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by Dr. Susan Bartell

Related: best friends forever, children's best friendships, intense friendships, making new friends,

How is it possible your child could have developed such an intense friendship so quickly, you wonder—and will it even last? A child psychologist and award-winning author addresses the keys to a best friendship and how to talk to your kids when their friendships dwindle.

You’re my BFF.

bffAs your child settles into the new school year, she will likely begin to meet new kids—those that weren’t in her class prior years. Before you know it, she will be talking about her ‘best friend’—someone who she’s known for only a month or two. How is it possible, you wonder, that a child could have such a close friendship so quickly…and is it even real?

In general, girls are more likely than boys are to characterize their friendships in this way. Particularly in the elementary years, boys tend to hang out in casual groups formed around shared interests, such as favored activities or a passion for a professional sports team. However, even amongst boys, there can be a seemingly quick and strong connection to a new friend or group of friends.

As a parent, how should you understand this intense friendship, and can you expect it to last? If you’re not a first-time parent, you may already have helped a child through the painful ending of a “BFF” friendship. In many cases it is inevitable—a friendship that forms with lightning speed may burn out just as quickly. In fact, interestingly, you might observe a very similar scenario when your child goes to college for the first time. First-semester friendships can fade and then new, more reliable ones, emerge.

Nevertheless, the fact that an intense friendship may not last very long is not a reason to discourage it in the first place. For one thing, passion is a special commodity that tends to dim as we get older. It involves emotional risk-taking (yes, even if your child is only 5 or 6 years old) and it includes dedication and idealism, all traits that we want to cultivate in our kids.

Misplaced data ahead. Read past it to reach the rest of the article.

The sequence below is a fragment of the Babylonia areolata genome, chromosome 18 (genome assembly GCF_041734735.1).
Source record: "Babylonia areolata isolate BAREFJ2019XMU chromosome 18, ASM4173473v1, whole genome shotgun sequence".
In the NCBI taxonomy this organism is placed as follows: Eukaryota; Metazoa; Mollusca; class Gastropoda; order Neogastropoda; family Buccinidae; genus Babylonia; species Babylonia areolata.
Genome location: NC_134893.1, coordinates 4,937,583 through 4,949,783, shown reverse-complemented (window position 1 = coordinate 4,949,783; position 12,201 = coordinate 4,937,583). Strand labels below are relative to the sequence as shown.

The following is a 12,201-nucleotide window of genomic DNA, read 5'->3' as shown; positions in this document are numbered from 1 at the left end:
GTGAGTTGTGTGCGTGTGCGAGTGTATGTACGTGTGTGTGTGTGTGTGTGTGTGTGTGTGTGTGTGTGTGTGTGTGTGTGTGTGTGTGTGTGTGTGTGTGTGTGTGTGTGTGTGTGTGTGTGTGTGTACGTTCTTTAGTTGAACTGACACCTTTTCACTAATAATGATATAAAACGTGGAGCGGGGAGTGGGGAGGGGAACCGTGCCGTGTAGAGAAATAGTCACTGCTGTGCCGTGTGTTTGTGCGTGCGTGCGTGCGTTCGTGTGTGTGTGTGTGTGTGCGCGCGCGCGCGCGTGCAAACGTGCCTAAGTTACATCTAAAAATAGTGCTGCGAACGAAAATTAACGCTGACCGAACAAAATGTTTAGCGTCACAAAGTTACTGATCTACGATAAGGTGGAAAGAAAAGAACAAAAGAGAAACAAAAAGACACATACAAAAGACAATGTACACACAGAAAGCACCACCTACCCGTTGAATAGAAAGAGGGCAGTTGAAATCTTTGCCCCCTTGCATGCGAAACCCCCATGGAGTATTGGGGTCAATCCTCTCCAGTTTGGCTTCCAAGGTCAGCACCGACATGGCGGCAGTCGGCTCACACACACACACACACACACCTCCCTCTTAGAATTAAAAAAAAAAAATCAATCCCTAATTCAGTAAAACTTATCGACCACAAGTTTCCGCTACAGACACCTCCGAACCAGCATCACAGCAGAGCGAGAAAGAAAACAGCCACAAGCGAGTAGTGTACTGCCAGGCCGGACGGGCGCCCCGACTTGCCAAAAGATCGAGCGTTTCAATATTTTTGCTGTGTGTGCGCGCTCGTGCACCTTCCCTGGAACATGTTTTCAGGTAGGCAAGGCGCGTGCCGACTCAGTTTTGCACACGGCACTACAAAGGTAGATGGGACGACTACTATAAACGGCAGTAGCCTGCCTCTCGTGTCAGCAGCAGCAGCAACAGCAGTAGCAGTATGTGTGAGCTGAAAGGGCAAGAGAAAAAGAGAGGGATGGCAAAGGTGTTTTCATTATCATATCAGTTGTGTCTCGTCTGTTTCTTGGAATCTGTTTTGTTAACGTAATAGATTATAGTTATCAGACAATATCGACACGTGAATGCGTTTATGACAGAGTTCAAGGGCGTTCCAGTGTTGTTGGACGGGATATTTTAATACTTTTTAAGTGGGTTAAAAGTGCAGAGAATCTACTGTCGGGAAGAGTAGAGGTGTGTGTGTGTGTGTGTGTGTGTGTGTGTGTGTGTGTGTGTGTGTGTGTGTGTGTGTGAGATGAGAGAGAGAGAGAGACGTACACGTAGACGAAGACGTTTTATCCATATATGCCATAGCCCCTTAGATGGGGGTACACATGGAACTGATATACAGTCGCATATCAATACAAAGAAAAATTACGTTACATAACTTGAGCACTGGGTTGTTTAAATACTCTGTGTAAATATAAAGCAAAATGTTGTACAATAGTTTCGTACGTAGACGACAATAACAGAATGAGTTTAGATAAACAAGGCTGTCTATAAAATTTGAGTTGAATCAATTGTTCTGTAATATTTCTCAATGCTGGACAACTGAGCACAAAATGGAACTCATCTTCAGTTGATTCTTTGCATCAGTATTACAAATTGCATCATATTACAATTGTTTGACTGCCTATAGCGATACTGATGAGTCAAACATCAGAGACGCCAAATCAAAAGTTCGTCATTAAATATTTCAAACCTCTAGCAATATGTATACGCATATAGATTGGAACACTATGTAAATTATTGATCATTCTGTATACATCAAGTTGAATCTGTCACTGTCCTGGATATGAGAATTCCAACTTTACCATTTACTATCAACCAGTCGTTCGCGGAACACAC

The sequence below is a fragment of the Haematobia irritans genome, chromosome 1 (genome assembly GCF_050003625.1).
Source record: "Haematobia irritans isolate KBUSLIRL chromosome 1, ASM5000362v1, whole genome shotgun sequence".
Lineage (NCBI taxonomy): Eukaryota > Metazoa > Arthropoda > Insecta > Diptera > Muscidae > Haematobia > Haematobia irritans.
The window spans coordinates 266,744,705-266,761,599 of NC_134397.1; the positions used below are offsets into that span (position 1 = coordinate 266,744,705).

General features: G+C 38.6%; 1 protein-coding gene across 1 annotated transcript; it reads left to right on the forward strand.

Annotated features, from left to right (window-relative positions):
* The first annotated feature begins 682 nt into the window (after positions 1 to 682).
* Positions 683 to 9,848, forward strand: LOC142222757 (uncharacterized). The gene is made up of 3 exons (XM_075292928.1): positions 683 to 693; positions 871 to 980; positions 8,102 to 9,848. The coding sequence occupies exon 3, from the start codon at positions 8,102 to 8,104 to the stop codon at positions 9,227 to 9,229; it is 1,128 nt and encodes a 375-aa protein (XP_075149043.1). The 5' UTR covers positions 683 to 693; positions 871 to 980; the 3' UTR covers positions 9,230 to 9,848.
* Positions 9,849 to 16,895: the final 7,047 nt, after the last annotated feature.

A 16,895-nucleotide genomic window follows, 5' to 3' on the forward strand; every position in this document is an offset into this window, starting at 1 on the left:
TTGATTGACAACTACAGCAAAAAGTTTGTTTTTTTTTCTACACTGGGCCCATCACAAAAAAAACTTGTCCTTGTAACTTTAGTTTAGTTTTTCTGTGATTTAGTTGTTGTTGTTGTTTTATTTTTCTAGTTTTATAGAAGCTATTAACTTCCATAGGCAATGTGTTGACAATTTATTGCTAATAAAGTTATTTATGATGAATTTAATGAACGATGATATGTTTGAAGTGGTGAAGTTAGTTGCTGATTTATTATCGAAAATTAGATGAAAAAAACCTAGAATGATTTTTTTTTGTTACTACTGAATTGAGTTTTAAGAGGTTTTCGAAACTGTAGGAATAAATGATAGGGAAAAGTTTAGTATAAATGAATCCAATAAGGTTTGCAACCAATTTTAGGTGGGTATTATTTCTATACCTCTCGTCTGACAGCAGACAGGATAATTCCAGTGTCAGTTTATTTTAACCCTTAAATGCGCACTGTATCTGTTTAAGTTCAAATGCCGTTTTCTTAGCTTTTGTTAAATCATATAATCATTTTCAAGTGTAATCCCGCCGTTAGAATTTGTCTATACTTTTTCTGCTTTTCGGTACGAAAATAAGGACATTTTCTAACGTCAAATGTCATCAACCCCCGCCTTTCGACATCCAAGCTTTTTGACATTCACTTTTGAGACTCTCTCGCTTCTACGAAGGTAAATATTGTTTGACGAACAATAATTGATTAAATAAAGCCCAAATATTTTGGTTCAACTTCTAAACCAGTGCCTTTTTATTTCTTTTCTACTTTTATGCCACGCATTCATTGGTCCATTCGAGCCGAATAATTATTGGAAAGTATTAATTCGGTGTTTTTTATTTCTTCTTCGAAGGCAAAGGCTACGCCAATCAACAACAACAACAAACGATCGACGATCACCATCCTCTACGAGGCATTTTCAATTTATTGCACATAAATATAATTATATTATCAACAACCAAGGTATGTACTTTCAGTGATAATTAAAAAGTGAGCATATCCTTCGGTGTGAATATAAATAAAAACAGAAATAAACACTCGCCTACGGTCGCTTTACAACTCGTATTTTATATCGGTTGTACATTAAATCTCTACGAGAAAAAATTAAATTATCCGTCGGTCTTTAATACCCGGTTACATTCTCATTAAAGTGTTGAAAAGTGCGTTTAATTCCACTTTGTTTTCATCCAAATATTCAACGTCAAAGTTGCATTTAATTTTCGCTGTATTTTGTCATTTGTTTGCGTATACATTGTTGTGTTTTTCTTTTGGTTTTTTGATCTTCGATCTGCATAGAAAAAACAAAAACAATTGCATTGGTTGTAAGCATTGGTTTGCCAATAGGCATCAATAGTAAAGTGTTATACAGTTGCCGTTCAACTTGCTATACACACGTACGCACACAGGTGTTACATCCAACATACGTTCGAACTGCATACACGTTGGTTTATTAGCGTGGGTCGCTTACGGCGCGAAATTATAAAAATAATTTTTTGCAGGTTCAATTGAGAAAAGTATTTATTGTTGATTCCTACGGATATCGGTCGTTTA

In addition, no matter how young your child may be, he needs to have the opportunity to try out relationships and make his own mistakes. This is true now and will be for the rest of his life. Being able to try out intense relationships at a young age, when the stakes are very low, is one of the ways that a child learns to judge people in order to determine whether they will be good long-term friends or partners.

As the adult, you will recognize that the friendship may not last forever. It may even be obvious to you right from the start. Of course, you can and should counsel your child gently about your concerns. However, it is inevitable that your child or teen will eventually make a friendship mistake (amongst all those other mistakes!), and it is critical for her to feel that she has a safe place to land, regardless of whether she has taken your advice.

She will need you to be there to pick up the pieces when she feels betrayed and lonely, and you will need to do so without judgment or an ‘I told you so.’ When you offer your child this kind of support, it leaves room for her to take small risks and continue learning from them—so that by the time she is an adult, her BFF really will be forever…and it might even be you!

Dr. Susan Bartell is a Long Island-based, nationally recognized child psychologist, speaker, and award-winning author. Her latest book is The Top 50 Questions Kids Ask. Read more of Dr. Bartell’s advice at nymetroparents.com/bartell.

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